A big shift this year has been the launch of our Entrepreneurial Educator Guide (EEG) programme where we have been training our Radley teachers (whom we call guides) to understand entrepreneurship, business language, business concepts, financial documents and the like. (The EEG training makes use of Raizcorp’s internationally accredited entrepreneurial learning and guiding methodologies.) We have also employed a full-time staff member to ensure that these concepts are imbedded into all lesson plans and classroom activities.

Through my network at Raizcorp, I have been pleasantly surprised by the massive support we’re receiving from prominent entrepreneurs and businesses who want to participate in our Radley Exposure programme, where we take our kids of all ages on visits to different types of businesses so they can understand the difference between retail, wholesale, manufacturing, logistics and so on. Prominent businesspeople have put up their hands to come to the school and tell their stories of hard work, resilience and perseverance. This ties in beautifully with the 17 entrepreneurial concepts that we are instilling into our Radley learners (such as opposite eyes, lateral thinking and opposable mind), while never compromising on our quality academic offering.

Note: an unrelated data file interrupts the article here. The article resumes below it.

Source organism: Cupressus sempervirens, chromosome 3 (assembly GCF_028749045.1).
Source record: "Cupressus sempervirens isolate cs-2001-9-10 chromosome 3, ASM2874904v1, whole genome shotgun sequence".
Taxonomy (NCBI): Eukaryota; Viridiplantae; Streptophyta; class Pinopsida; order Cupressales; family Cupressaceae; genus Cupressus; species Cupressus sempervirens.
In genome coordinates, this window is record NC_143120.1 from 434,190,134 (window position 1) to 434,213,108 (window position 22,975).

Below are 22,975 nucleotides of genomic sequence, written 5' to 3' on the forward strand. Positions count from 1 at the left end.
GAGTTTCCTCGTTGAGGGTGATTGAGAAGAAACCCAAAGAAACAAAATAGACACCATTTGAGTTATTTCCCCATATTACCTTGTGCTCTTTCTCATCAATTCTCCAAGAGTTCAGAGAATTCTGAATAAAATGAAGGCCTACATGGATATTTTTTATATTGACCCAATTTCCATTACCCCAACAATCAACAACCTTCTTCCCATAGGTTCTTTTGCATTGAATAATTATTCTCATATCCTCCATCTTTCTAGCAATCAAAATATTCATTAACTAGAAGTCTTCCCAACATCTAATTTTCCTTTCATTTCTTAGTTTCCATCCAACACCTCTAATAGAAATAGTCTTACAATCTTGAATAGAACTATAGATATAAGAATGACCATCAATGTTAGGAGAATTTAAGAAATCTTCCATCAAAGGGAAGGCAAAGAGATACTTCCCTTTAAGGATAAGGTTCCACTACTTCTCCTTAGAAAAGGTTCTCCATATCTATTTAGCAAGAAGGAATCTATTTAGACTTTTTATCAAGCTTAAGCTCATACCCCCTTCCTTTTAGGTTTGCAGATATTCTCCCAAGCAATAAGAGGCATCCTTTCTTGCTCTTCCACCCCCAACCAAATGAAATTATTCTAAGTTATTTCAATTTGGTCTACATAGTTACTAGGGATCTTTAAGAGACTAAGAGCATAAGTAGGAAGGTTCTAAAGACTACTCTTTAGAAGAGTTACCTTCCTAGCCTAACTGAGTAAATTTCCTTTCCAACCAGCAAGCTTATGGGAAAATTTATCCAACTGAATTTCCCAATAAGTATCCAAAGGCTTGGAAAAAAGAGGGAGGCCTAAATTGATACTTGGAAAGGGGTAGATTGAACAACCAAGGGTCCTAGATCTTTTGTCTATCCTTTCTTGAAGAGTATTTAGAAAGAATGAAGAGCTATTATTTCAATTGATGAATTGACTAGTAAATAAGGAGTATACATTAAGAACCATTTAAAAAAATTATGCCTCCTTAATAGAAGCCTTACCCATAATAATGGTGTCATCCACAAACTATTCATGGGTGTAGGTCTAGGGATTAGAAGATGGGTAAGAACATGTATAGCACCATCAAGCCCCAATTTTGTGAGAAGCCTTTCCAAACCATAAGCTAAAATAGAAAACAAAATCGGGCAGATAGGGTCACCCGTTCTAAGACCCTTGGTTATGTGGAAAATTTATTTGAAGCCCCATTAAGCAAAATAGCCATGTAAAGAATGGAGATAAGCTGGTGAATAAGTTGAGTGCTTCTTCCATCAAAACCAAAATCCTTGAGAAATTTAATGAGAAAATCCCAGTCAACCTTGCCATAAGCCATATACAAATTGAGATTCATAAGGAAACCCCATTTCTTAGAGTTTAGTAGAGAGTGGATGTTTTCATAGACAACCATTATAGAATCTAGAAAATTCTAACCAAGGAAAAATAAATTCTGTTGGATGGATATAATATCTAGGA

As parents, we’ve all heard the terrible statistics about the probability of our kids finding jobs in the future. At Radley, we’re working hard to ensure that our kids have a legitimate and lucrative alternative to finding traditional employment and that is to become an entrepreneur. Radley is all about producing job creators and not job seekers!

To enrol your child or find out more about the school, please visit www.radley.co.za.